The Sons of Katie Elder

The Sons of Katie Elder
"First, we reunite, then find Ma and Pa's killer...then read some reviews."

Wednesday, June 19, 2013

Major League: Back to the Minors

Here we go again, me being hypocritical. I'm usually pretty against any sort of sequels -- unless a movie calls for one -- in just about any form. But any-hoo, here we sit again. I'm against those sequels....unless I like them. So sue me. I've already reviewed 1989's Major League (a classic), 1994's Major League II (pretty bad but entertaining) and now, the trilogy trifecta, 1998's Major League: Back to the Minors (just bad, but entertaining).

A lifelong minor league player, Gus Cantrell (Scott Bakula) is on the last legs of his career as a pitcher, and he's trying to decide what the next step in his life is. Gus is approached by Roger Dorn (Corbin Bernsen), now the owner of the Minnesota Twins, but he needs a manager to groom his Triple-A team, the South Carolina Buzz. Cantrell takes on the job, knowing the team isn't exactly ripe with ready major league talent. What he finds is much worse, a team of castoffs, screw-ups and has-beens, but Gus takes it on just the same, trying to teach the team how to be quality baseball players. That's one thing though because the Twins manager, all-around a-hole Leonard Huff (Ted McGinley), has quite the rivalry with Gus, making the new manager's job that much more difficult.

Okay, here we sit. I'll be giving this movie a mildly positive review. Does it deserve it in the least? Nope, not really. This movie is an epic dud, but I like it. I'm entertained every time I watch it. There is absolutely no reason to actually follow up the equally dud-ish Major League 2 with an even worse sequel. It tanked in theaters, recouping very little of its $46 million budget (where that money went I don't know). There's no explanation of why the story is the Twins instead of the Cleveland Indians, or how Dorn ended up as their owner. There are some ties to the first two movies, starting with Brewers broadcaster Bob Uecker as foul-mouthed radio man Harry Doyle, Dennis Haysbert as Pedro Cerrano, voodoo-Buddhist and power-hitting outfielder, Takaaki Ishibashi as intense, crazy outfielder Taka, and Eric Bruskotter as Rube Baker, the goofy catcher who struggles throwing. Other than that, there's not much in common.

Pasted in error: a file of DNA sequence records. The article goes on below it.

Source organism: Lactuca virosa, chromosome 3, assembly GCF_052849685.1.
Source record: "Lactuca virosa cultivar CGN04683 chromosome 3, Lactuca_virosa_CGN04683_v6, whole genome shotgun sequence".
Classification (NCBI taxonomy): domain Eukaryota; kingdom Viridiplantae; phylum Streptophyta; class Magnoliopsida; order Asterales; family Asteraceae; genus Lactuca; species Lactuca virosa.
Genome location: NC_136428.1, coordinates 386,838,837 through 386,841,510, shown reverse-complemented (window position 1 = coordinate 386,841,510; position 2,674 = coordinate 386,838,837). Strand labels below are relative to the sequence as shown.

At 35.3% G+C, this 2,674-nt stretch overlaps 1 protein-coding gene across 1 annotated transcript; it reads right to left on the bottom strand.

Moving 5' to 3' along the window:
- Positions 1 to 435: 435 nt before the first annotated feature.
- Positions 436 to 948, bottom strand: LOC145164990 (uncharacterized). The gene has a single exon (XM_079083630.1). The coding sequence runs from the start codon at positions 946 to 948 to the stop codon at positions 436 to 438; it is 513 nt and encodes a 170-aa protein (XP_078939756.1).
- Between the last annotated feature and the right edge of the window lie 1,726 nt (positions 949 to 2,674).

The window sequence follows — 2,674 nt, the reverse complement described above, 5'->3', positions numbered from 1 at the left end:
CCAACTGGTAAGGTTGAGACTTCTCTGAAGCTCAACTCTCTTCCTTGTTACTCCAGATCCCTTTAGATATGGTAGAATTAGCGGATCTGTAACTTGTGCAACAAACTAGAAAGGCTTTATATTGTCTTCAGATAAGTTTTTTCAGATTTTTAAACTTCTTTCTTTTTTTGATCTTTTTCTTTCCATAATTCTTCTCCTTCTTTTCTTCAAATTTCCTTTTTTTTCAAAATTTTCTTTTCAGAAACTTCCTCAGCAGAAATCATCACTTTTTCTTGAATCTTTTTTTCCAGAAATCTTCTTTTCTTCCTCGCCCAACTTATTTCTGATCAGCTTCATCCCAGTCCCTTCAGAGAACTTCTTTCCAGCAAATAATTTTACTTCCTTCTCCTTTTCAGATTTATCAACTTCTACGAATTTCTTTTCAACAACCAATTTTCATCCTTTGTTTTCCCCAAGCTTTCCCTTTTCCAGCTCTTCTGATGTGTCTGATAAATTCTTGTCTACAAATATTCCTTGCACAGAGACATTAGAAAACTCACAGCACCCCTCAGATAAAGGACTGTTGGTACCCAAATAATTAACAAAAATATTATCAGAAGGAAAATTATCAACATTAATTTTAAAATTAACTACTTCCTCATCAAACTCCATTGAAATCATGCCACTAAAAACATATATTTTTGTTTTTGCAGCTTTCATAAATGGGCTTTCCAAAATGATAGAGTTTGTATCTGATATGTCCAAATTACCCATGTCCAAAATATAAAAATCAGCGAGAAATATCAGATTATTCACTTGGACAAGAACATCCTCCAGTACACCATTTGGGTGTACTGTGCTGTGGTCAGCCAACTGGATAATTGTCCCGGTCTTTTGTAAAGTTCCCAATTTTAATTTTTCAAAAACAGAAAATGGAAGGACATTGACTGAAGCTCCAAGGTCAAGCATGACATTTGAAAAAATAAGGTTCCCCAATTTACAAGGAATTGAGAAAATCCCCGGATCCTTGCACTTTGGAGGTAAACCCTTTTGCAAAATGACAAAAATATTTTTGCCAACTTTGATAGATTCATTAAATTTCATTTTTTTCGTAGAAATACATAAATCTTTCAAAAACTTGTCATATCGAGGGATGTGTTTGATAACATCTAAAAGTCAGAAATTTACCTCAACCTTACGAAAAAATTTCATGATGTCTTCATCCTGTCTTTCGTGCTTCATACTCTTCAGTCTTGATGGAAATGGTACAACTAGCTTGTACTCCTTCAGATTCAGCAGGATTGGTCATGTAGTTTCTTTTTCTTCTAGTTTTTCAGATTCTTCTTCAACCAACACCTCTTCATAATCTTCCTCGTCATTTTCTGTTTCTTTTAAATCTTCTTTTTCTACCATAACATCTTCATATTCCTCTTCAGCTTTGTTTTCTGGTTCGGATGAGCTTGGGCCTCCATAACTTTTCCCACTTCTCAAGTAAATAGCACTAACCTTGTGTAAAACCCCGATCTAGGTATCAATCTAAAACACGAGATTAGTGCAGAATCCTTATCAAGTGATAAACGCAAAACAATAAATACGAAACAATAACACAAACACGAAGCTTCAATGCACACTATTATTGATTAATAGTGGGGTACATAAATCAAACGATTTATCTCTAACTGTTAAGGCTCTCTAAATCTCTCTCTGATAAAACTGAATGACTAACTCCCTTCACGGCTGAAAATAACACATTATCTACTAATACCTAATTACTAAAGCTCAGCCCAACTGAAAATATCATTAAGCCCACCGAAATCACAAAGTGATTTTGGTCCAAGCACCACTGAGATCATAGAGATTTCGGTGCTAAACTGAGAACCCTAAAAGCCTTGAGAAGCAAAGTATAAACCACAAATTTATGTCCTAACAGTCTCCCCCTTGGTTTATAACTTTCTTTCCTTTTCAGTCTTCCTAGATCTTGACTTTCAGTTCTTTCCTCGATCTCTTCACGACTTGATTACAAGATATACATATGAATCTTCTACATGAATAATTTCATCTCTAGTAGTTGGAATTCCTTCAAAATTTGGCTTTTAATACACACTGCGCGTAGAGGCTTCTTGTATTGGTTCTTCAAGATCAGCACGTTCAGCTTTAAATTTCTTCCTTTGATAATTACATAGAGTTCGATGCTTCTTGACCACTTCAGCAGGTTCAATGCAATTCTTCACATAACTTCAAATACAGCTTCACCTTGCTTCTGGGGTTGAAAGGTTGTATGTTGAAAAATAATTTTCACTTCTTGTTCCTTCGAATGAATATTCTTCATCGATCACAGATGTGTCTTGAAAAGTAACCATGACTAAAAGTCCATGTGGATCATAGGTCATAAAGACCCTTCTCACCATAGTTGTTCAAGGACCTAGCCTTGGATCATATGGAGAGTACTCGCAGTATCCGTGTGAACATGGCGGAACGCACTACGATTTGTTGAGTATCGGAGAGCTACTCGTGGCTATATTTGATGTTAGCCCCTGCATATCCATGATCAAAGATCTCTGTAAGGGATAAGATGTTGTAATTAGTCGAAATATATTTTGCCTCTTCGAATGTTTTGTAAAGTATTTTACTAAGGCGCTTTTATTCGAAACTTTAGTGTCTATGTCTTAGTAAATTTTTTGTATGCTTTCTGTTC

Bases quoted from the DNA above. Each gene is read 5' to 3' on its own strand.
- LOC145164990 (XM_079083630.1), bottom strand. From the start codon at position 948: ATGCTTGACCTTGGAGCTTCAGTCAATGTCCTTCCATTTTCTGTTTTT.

Okay, here we are again. I did like this movie. I swear I did. My earlier budget question is legit. Where did this money go? It was filmed in South Carolina at some backwoods-looking baseball fields. There's no Triple-A team in the world that would play at these rinky-dink stadiums. The cast for the most part doesn't look like or act like baseball players, especially when they're actually on the field. Making it worse is the use of the worst special effects I've ever seen. Anytime a baseball is hit or thrown, a CGI ball is used instead of the actual ball. Ever seen a curveball just hang there? A home run hover? It looks so ridiculously fake that it's laughable. Other than that, I swear it's an entertaining movie.

Mostly, I liked this movie because of the characters. Bakula is solid in a familiar role as the baseball lifer, a guy without the skill but all the work ethic instead. Bernsen is Bernsen as not-so-clueless anymore Dorn. The new additions in the baseball department are certainly an eclectic group, including Downtown Anderson (Walton Goggins), the egotistical power-hitting prospect, Lance (Kenny Johnson), the player with a ballet background, Hog (Judson Mills), a Wild Thing-esque pitcher with a fastball and little else, Pop (Thom Barry), the aging outfielder turned first baseman, Doc (Peter Mackenzie) the intellectual junkballer, and three different actors playing twins, the Buzz's double-play combination, Juan 1 and Juan 2. It's a collection of fun characters that if familiar and from the stock character department, so be it. They're a likable bunch.

As far as baseball reality goes, this is not close to any sort of baseball I've ever watched. Minor league teams play major league teams, managers punch each other in the face in public and are rewarded, batters charge the mound but no one moves to stop them. I'm a baseball nerd so be forewarned -- the little things bug me -- before heading in. This isn't a good movie, but I like it anyways. If it was a stand-alone movie, maybe it wouldn't even be on my radar. But with the quasi-link to Major League, I'll watch it whenever it's on TV. Lousy, a stinker, stupid from the start, I still like this one. Start watching below.

Major League: Back to the Minors (1998): ** 1/2 /**** 

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